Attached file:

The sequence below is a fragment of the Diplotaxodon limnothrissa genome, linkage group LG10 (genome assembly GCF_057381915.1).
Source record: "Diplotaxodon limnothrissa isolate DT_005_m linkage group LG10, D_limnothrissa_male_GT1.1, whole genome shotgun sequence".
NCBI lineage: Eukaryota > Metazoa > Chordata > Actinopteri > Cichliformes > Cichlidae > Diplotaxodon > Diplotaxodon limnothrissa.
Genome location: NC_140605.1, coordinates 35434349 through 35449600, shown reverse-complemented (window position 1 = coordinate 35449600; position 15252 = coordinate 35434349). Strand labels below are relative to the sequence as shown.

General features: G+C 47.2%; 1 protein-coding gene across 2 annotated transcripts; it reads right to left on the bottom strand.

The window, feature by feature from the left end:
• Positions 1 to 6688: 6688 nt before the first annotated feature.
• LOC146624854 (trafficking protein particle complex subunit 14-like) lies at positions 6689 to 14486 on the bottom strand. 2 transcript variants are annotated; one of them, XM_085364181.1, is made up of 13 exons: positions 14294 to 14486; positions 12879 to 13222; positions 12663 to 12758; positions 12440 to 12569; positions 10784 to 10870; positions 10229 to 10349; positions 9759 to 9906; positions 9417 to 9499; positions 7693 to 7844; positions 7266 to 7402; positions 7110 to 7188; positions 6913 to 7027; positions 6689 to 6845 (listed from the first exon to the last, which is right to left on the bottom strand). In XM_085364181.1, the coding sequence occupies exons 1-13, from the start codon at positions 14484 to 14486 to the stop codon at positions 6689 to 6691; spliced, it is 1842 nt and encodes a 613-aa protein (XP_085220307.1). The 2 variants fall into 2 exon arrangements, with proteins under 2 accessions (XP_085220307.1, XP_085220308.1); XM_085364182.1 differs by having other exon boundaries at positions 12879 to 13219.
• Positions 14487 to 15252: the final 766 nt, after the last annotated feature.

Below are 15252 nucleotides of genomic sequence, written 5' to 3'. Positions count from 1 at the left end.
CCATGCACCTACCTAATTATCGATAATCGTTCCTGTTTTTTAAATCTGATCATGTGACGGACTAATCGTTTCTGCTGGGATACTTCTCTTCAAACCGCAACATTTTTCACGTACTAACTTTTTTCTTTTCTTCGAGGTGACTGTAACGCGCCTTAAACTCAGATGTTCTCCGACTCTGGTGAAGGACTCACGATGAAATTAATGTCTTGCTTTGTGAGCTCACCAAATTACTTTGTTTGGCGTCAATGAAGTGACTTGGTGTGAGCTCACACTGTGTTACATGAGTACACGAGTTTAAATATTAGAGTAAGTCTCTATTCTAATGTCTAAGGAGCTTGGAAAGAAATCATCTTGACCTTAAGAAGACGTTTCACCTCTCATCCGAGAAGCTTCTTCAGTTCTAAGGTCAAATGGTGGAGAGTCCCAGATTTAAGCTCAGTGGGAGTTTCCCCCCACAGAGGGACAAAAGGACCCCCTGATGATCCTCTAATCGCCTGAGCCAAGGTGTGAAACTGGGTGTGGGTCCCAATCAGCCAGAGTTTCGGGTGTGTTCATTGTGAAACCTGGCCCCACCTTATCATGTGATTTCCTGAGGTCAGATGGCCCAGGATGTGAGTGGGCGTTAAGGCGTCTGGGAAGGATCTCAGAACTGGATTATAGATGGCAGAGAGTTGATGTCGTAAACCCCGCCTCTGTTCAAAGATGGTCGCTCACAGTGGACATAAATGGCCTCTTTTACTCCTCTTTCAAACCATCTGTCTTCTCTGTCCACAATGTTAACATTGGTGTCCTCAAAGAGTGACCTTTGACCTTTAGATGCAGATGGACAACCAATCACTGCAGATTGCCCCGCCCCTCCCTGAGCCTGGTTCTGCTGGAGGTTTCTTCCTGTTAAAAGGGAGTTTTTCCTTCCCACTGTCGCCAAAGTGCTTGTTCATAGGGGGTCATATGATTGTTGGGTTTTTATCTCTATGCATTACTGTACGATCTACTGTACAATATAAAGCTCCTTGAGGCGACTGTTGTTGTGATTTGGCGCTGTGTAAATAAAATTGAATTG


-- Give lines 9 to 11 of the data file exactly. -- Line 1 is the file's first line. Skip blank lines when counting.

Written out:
• Positions 14487 to 15252: the final 766 nt, after the last annotated feature.

Below are 15252 nucleotides of genomic sequence, written 5' to 3'. Positions count from 1 at the left end.
CCATGCACCTACCTAATTATCGATAATCGTTCCTGTTTTTTAAATCTGATCATGTGACGGACTAATCGTTTCTGCTGGGATACTTCTCTTCAAACCGCAACATTTTTCACGTACTAACTTTTTTCTTTTCTTCGAGGTGACTGTAACGCGCCTTAAACTCAGATGTTCTCCGACTCTGGTGAAGGACTCACGATGAAATTAATGTCTTGCTTTGTGAGCTCACCAAATTACTTTGTTTGGCGTCAATGAAGTGACTTGGTGTGAGCTCACACTGTGTTACATGAGTACACGAGTTTAAATATTAGAGTAAGTCTCTATTCTAATGTCTAAGGAGCTTGGAAAGAAATCATCTTGACCTTAAGAAGACGTTTCACCTCTCATCCGAGAAGCTTCTTCAGTTCTAAGGTCAAATGGTGGAGAGTCCCAGATTTAAGCTCAGTGGGAGTTTCCCCCCACAGAGGGACAAAAGGACCCCCTGATGATCCTCTAATCGCCTGAGCCAAGGTGTGAAACTGGGTGTGGGTCCCAATCAGCCAGAGTTTCGGGTGTGTTCATTGTGAAACCTGGCCCCACCTTATCATGTGATTTCCTGAGGTCAGATGGCCCAGGATGTGAGTGGGCGTTAAGGCGTCTGGGAAGGATCTCAGAACTGGATTATAGATGGCAGAGAGTTGATGTCGTAAACCCCGCCTCTGTTCAAAGATGGTCGCTCACAGTGGACATAAATGGCCTCTTTTACTCCTCTTTCAAACCATCTGTCTTCTCTGTCCACAATGTTAACATTGGTGTCCTCAAAGAGTGACCTTTGACCTTTAGATGCAGATGGACAACCAATCACTGCAGATTGCCCCGCCCCTCCCTGAGCCTGGTTCTGCTGGAGGTTTCTTCCTGTTAAAAGGGAGTTTTTCCTTCCCACTGTCGCCAAAGTGCTTGTTCATAGGGGGTCATATGATTGTTGGGTTTTTATCTCTATGCATTACTGTACGATCTACTGTACAATATAAAGCTCCTTGAGGCGACTGTTGTTGTGATTTGGCGCTGTGTAAATAAAATTGAATTG